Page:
Rice said that details of the state department security review and what it would entail would be provided later on Friday by Sean McCormack, her spokesman.

An aide to Nuri al-Maliki, the Iraqi prime minister, said that the Iraqis were considering allowing Blackwater and other Western security companies continue operating in Iraq but under strict new rules that would bring them under tighter control.

 

Operations halted

Their operations had been halted after last Sunday's incident in which guards protecting a convoy opened fire in response to an alleged attack.

 

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Iraqi civilians, some children, were among the 11 people killed in the firefight.

 

Iraqi officials have called the incident "criminal" and initially ordered Blackwater's expulsion from the country.

"We take very seriously what happened," Rice said, speaking at a joint news conference with Bernard Kouchner, the visiting French foreign minister at the state department.

Rice had no comment about Friday's resumption of Blackwater-protected convoys but paid tribute to the guards from the firm, one of three that provides security for US diplomats and other civilian government officials in Iraq.

The United States and Iraq have agreed to form a joint commission to look into Sunday's incident and make recommendations to clarify confusing rules and regulations that govern the conduct of private security contractors in Iraq.

'Essential missions'

Mirembe Nantongo, the  US embassy spokeswoman in Iraq, said the decision to resume land travel outside the heavily fortified Green Zone was made after consultations with the Iraqi government.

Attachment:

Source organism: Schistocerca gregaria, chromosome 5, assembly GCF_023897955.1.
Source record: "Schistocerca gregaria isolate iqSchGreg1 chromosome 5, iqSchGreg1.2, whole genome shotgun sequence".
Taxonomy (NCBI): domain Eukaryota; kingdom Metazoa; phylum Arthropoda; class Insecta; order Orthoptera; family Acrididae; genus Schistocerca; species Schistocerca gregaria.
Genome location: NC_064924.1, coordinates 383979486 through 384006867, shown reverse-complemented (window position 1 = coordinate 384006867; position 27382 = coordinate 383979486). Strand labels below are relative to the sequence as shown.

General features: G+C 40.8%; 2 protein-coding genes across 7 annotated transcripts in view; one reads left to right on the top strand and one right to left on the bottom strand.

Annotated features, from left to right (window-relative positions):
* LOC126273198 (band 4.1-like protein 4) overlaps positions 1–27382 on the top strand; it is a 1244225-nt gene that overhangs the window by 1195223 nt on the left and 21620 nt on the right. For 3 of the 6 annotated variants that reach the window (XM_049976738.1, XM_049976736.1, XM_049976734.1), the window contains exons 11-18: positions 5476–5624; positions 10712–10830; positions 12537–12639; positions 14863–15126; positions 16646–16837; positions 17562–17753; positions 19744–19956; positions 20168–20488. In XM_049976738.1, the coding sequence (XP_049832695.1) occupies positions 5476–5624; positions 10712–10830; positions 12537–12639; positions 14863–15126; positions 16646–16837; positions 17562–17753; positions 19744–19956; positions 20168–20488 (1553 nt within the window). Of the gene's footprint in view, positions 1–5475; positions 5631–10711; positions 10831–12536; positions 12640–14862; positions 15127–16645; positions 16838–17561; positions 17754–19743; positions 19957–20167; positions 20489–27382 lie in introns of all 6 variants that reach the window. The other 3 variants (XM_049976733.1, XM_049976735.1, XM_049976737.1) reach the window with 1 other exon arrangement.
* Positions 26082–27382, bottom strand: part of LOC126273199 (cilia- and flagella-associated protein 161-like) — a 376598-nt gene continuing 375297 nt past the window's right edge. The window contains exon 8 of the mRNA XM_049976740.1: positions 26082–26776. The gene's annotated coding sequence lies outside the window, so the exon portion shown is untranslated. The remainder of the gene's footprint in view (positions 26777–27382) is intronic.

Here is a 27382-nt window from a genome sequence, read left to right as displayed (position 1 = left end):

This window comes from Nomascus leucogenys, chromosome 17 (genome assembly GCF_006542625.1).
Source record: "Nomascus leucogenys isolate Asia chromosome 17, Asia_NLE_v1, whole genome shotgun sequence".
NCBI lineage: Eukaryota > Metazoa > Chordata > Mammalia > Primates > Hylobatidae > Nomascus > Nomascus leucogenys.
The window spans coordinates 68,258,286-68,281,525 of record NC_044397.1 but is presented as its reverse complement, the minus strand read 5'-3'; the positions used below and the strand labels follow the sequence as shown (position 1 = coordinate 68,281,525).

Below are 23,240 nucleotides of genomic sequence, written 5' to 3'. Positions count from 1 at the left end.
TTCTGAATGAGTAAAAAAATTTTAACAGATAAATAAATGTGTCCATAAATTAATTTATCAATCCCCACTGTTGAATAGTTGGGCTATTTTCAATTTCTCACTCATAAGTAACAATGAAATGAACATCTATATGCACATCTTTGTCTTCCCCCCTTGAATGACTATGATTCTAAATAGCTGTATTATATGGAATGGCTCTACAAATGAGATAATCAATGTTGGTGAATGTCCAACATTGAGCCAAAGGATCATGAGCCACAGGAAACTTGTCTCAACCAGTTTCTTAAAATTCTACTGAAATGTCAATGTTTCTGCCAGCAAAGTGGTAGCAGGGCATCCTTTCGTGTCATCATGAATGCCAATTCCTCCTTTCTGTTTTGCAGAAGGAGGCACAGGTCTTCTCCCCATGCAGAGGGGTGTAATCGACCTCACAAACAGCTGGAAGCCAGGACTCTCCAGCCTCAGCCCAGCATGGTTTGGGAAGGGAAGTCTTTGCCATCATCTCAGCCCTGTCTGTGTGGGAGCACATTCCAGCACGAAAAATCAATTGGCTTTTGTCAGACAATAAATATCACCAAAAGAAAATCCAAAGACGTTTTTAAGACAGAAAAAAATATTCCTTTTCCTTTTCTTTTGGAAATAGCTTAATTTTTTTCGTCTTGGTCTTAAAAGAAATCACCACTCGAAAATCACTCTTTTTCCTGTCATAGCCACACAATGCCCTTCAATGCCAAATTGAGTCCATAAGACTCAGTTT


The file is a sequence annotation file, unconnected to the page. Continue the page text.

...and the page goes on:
She said the convoys will be limited to essential missions, but declined to comment on the various versions of last Sunday's incident, pending completion of the joint US-Iraqi investigation.

 

Nantongo also refused to say how many convoys operated on Friday, citing security reasons.

 

A senior official on al-Maliki's staff said the Iraqi government realises that it may not be able to push through a ban on Blackwater USA because the Americans rely so heavily on security firms.

 

The official spoke on condition of anonymity because the issue is politically charged.

 

Rules and regulations

Several options were being studied, including a new set of regulations and rules of engagement for security convoys, the official said.

 

He gave no details but said security companies would have to "accept Iraqi law," and Blackwater would likely have to pay compensation to the victims or their survivors.

 

"If Blackwater gets to stay in Iraq, it will have to give guarantees about its conduct"

Hadi al-Amri, chairman of the Iraqi parliamentary security committee
The US must also accept amendments to a 2004 directive, issued in the final weeks of the American occupation, which granted contractors, US troops and many other foreign officials immunity from prosecution under Iraqi law, he said.

 

Security contractors are also not subject to US military law under which US soldiers face prosecution for killing or abusing Iraqis.

 

The al-Maliki aide said some of the Blackwater guards believed to have been involved in the shooting were Iraqis and could face prosecution in Iraqi courts.

 

In another sign that a deal may be in the works, Hadi al-Amri, a prominent Shia politician and chairman of the parliamentary security committee, said one way out of the stalemate would be for the company to admit wrongdoing, apologise and pay compensation.

 

"They are always frightened and that's why they shoot at civilians," al-Amri said.

 

"If Blackwater gets to stay in Iraq, it will have to give guarantees about its conduct."

 

Al-Maliki is expected to discuss the issue when he meets George Bush, the US president, next week.

 

The Iraqi prime minister on Friday left for New York to attend the UN General Assembly session.